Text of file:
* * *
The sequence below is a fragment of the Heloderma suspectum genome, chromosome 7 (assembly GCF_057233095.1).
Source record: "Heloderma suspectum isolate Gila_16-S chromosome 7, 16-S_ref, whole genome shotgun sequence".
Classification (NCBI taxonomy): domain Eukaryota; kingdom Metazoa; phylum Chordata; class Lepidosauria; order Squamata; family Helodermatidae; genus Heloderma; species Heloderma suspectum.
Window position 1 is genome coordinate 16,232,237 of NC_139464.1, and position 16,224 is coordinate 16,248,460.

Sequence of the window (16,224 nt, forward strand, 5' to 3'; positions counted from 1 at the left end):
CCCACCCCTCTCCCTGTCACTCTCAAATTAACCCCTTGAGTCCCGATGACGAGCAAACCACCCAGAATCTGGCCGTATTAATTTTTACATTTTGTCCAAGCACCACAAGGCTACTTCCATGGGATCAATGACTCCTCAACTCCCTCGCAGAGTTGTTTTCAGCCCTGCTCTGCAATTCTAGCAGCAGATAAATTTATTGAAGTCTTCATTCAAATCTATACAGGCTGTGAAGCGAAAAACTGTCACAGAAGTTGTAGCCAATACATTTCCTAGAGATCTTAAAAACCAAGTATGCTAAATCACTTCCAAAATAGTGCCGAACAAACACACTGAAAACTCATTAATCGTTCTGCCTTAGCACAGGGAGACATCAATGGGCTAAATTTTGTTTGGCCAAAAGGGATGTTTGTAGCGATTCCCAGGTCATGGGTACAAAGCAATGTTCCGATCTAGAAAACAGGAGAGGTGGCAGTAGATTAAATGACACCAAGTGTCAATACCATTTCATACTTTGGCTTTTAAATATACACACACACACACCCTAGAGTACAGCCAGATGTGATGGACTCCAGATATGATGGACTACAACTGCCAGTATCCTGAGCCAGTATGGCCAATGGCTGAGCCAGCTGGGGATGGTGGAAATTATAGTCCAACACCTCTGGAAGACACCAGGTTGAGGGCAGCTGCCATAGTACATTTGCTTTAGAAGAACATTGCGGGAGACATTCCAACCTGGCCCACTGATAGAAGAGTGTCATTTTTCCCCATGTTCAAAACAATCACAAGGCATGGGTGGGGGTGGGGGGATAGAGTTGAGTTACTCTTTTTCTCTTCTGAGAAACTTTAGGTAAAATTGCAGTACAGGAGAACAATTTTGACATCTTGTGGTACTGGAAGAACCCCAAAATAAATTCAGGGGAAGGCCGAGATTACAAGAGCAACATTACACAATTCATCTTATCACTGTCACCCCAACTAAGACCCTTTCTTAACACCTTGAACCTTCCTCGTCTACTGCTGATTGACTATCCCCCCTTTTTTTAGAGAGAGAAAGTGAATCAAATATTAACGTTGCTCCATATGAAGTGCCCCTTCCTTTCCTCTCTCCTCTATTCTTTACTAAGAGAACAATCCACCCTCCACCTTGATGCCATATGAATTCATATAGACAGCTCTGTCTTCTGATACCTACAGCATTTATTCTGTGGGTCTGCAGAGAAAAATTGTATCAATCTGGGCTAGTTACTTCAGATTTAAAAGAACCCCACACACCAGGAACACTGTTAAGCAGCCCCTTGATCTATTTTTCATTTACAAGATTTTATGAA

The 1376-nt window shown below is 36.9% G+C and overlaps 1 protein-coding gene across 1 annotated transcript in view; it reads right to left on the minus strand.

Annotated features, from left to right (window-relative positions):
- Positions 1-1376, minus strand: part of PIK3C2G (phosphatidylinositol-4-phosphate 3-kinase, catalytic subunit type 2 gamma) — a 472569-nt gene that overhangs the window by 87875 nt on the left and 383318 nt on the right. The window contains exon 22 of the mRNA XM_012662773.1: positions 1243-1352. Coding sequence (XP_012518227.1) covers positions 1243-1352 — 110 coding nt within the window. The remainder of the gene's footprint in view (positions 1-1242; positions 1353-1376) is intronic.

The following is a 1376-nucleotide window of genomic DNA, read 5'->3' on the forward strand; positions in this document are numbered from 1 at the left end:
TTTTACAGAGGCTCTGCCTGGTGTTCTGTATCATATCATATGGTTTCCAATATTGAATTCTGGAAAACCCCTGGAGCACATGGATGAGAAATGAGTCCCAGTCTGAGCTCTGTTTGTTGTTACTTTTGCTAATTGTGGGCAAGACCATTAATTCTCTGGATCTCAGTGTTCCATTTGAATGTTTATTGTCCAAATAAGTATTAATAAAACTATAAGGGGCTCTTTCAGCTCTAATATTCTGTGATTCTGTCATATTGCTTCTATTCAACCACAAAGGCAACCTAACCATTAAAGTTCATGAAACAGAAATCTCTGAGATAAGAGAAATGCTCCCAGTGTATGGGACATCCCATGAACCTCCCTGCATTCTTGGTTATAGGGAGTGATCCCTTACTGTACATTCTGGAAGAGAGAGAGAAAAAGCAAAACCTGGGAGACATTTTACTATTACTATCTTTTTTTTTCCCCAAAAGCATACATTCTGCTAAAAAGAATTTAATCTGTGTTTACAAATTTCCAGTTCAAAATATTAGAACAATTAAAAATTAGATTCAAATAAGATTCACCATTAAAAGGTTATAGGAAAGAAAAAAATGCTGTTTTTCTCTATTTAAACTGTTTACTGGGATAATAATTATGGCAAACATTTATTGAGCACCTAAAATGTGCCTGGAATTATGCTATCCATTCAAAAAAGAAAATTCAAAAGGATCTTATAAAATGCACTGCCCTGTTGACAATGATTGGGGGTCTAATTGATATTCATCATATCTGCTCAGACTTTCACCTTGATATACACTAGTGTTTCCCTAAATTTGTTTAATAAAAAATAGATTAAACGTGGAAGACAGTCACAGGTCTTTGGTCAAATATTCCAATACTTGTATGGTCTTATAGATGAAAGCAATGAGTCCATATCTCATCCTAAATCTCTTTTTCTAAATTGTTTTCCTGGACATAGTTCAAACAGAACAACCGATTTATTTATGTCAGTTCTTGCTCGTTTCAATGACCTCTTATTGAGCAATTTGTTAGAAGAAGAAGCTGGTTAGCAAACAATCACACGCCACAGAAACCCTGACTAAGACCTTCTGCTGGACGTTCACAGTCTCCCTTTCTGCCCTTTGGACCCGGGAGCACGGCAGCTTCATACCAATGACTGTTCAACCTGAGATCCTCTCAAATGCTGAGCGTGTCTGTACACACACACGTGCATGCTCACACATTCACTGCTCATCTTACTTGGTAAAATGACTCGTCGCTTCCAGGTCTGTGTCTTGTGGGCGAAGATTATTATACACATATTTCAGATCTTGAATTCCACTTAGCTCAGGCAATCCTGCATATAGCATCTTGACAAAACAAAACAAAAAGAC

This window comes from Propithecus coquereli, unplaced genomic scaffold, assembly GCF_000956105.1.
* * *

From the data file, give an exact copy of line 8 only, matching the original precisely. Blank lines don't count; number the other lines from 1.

Annotated features, from left to right (window-relative positions):